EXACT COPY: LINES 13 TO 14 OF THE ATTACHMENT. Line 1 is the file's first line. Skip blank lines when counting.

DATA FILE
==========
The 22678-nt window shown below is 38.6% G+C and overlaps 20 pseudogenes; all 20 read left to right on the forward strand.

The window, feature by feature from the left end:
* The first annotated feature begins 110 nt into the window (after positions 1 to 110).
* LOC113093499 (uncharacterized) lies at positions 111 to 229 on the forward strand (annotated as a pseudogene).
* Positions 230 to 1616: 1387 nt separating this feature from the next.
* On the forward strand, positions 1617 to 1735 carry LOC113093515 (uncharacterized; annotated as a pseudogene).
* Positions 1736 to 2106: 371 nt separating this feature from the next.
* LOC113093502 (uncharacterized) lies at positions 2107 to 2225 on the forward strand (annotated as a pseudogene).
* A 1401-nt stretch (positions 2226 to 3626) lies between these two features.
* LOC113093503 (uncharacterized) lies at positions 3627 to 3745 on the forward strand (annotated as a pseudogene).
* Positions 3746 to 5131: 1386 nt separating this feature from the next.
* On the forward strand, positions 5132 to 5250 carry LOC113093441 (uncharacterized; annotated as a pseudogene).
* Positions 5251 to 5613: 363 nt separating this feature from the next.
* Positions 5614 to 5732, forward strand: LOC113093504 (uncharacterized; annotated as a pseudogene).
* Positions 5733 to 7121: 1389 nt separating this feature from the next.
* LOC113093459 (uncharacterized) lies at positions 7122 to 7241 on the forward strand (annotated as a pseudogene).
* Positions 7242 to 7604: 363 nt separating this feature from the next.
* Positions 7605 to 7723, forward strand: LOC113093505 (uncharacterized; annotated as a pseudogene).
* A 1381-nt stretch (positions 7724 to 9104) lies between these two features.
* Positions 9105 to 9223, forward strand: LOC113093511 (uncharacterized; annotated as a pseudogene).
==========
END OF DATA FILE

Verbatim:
* Positions 5251 to 5613: 363 nt separating this feature from the next.
* Positions 5614 to 5732, forward strand: LOC113093504 (uncharacterized; annotated as a pseudogene).